True to his word, at his last treatment, Ivan had brought a brass bell. Once he was cleared at that treatment, he rang it multiple times. He did not take it with him and instead donated it to the facility. This bell is still mounted on MD Anderson’s main treatment center’s wall with the following inscription:
Ring this bell
Three times well
Its toll to clearly say,
My treatment’s done
This course is run
And I am on my way!
— Irve Le Moyne
As more and more patients and doctors learned about the bell’s ringing, its popularity grew throughout other cancer units. Every unit would ring the bells and read the poem out loud. It quickly became a regular occurrence around the country because once other clinics heard about the bell ringing ceremony, they followed suit and installed brass bells onto their walls.
Other clinics, such as the Stanford Cancer Center, wrote a second poem by an unknown author that sits alongside the “Ring the Bell” poem. Patients will often read both poems once they finish treatment. This poem reads:
I ring this bell for myself and every other
cancer patient that has, or is, or will walk the
journey that a cancer diagnosis brings.
I ring this bell for my caregivers, family, friends,
and perfect strangers who have given time, talents,
prayer and encouragement on my behalf.
I ring this bell for each employee that works within
these walls … thank you for the compassionate
care you choose to give each day.
My praise and thanksgiving is for each of you
and to God, the giver of your life and mine.
I ring this bell, I ring this bell, I ring this bell for you!
Traditions with Meaning
Ringing the bell at the last appointment is a very emotional and meaningful part of a patient’s recovery. It signifies a celebratory moment and an important milestone on their cancer journey. Many patients are not alone during the ceremony. They are often accompanied by nurses, doctors, as well as friends and family. Tears, smiles, and hugs usually accompany this ceremony.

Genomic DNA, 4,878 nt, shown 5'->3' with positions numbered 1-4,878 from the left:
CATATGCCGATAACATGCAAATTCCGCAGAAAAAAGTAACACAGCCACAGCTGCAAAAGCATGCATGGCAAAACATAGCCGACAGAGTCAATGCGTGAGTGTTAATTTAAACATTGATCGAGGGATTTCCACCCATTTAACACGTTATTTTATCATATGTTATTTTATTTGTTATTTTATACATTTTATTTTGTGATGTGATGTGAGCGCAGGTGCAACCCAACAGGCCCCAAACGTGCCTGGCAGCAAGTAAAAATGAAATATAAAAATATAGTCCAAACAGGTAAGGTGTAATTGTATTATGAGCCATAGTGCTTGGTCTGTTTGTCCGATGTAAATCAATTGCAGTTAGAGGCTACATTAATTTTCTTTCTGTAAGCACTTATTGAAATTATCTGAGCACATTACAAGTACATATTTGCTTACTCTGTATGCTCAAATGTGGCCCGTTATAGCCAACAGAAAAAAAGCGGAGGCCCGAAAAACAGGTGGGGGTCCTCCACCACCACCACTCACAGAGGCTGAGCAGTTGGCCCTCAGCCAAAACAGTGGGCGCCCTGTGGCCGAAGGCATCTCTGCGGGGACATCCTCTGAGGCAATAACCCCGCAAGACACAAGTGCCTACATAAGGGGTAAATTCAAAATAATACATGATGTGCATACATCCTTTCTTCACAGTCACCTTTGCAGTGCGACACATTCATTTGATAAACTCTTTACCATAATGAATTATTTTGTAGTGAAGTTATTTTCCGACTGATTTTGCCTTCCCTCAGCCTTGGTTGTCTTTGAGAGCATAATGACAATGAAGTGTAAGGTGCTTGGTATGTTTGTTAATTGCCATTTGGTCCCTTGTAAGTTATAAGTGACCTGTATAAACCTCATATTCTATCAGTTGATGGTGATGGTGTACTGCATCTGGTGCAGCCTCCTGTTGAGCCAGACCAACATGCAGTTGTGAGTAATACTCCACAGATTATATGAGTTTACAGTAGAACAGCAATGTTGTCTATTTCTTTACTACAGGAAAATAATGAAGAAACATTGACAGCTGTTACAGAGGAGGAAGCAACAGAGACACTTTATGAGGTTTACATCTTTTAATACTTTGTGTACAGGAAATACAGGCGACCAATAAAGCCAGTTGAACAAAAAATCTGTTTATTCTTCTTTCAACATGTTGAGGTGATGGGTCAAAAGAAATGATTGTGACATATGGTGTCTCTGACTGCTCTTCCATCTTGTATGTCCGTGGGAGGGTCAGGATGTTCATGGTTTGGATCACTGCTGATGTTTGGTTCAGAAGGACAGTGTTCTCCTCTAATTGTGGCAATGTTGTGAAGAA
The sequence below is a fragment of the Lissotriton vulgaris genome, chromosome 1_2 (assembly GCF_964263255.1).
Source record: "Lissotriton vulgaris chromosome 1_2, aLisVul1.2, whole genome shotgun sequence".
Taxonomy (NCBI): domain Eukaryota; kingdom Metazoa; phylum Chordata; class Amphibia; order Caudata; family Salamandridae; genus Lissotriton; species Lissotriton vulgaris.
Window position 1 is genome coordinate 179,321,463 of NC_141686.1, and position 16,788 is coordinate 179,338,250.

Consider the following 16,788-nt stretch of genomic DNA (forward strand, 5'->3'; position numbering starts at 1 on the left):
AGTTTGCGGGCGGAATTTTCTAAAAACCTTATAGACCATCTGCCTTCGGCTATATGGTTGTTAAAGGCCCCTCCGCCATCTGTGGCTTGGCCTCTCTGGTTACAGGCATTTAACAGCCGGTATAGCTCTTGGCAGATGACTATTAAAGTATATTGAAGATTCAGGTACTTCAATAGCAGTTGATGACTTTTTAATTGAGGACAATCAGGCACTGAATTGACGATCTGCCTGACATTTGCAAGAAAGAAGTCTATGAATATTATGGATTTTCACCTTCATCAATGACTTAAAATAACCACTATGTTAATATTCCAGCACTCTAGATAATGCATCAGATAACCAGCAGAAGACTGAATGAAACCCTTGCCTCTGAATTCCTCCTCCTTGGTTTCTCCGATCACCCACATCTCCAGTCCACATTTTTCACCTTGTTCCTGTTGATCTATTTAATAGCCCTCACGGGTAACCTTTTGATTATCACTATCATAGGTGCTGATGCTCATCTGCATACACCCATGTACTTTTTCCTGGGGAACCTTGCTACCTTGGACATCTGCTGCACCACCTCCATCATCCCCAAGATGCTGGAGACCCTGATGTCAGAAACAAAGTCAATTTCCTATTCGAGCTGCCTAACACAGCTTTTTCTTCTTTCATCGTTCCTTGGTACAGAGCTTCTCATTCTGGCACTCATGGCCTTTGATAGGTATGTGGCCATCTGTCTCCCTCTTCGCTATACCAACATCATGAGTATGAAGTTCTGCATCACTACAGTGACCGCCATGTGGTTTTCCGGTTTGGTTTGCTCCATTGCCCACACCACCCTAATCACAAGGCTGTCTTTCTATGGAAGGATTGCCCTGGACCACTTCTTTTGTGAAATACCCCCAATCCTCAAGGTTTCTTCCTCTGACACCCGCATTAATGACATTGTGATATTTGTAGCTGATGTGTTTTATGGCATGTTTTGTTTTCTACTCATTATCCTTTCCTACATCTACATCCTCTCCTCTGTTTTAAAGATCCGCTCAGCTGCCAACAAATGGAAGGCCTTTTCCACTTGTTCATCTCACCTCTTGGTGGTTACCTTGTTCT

It’s common for cancer survivors to receive brass bells as gifts from family, friends, or loved ones to signify the end of their treatment process, in addition to ringing the bell at the clinic. They can be small tokens that can easily sit on a desktop or larger bells that draw attention as you walk past. The bell is a reminder of what the patient went through and how hard they worked to finish their treatment.
While it might not mean the end of their cancer treatment, it ends their specific journey at that cancer facility. Sometimes cancer patient treatments are a combination of radiation and surgery, and they will still need to go to another facility to receive additional treatment. While others may have their cancer return and need more cancer treatments.
Regardless, the process of ringing the bell inspires hope and excitement in the patient who is ringing the bell. The bell provides a feeling of accomplishment and pride for all they went through. It’s a day that no patient ever forgets, and the bell creates a beautiful memory to accompany a significant event to help to give it the respect it deserves.